Apache Junction school officials may be unable to attend May 9 joint meeting proposed by city council

The Apache Junction Aquatic Center and Skate Park at Superstition Shadows Park are at 1091 W. Southern Ave. Other facilities at the park include tennis courts, ball fields and play equipment. (Independent Newspapers/Melissa Fittro)

The Apache Junction Aquatic Center and Skate Park at Superstition Shadows Park are at 1091 W. Southern Ave. Other facilities at the park include tennis courts, ball fields and play equipment. (Independent Newspapers/Melissa Fittro)

The utilities at the Superstition Shadows Park aquatic center and adjacent skate park, 1091 W. Southern Ave. and the ball fields at Superstition Mountain Elementary School, 550 S. Ironwood Drive will remain on, for now.

During the Apache Junction Unified School District Governing Board meeting on Tuesday, April 28, the governing board voted to not turn off utilities at the recreational facilities. They also proposed to continue paying for them until July 1, with the hopes that an agreement will be reached soon with the city of Apache Junction.

“They voted 5-0 not to turn off utilities,” said Dana Hawman, public relations coordinator for the AJUSD. “They made an alternate proposal that the utilities be paid by the district until July 1 at the latest with the expectation that the city council and board would meet within the next two weeks and they would come to an agreement before then.”

However, it may take longer than two weeks to get the five-member governing board and seven-member Apache Junction City Council together.

During their May 5 regular meeting, council members scheduled a special joint meeting for 10 a.m. Saturday, May 9, at the City Conference Center, 1001 N. Idaho Road.

The agenda includes discussion between the city council and governing board about a proposed intergovernmental agreement regarding utilities costs; use and maintenance of Superstition Shadows Park’s swimming pool, skate park and tennis courts; the ballfields at Superstition Mountain Elementary School, 550 S. Ironwood Drive; and the resurfacing of San Marcos Drive alignment on the school district property south of Southern Avenue and east of Cactus Canyon Junior High School, 801 W. Southern Ave.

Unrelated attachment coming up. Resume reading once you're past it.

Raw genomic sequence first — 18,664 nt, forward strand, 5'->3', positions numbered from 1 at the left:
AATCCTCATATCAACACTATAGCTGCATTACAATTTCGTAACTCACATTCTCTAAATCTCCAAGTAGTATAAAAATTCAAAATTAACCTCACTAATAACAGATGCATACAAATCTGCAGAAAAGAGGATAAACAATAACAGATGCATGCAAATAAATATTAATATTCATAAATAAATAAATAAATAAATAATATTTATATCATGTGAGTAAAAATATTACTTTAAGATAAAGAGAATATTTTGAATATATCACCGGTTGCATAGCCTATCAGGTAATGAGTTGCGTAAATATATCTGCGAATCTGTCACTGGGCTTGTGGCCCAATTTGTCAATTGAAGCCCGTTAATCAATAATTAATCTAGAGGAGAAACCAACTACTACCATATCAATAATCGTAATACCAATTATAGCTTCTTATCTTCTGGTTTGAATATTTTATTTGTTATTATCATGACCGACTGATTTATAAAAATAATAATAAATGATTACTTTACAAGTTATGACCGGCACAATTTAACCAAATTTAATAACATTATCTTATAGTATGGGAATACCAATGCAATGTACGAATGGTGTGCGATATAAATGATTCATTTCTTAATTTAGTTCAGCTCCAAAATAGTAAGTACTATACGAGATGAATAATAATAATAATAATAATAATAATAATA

The agenda may be viewed online at www.ajcity.net. For more information, call 480-982-8002.

Superintendent Dr. Chad Wilson was not sure a quorum of governing board members would be able to attend.

“Several are looking at their calendars but unfortunately the date established may not be one they can attend,” Dr. Wilson wrote May 6 in an e-mailed response to questions.

Board member Mike Weaver will not attend due to a prior commitment as a volunteer for the Community Alliance Against Family Abuse 5K fundraising run that day, he said during a phone interview May 6.

Mr. Weaver said he did not believe the meeting would be productive.

“We’re not prepared to have the discussion (the council) wants to have,” he said by phone. “There’s a process that has to take place for things to operate in an orderly fashion.”

Mr. Weaver said the governing board will hold its regular meeting at 6 p.m. Tuesday, May 12, at the district office, 1575 W. Southern Ave. in Apache Junction.

“I believe things are progressing productively and I look forward to progressing on a timeline working on an agreement to fairly share the costs beyond July 1.”

The city council will meet May 9 regardless of the school board’s attendance, Constance Halonen-Wilson, the city’s spokeswoman, said in an e-mailed response to questions May 7.

“We hope they are able to attend,” she said. “We will proceed with the outlined agenda that is available online. Item No. 4 is in the district’s hands. There will be no need to reschedule.”

Item No. 4 on the agenda allows members of the governing board to vote on the proposed agreement regarding utility costs, use and maintenance of the facilities, according to the agenda.

In 1991 the two parties first entered the IGA involving the construction, development and operation and use of the pool, skate park and ball fields. A subsequent IGA was signed in 2001.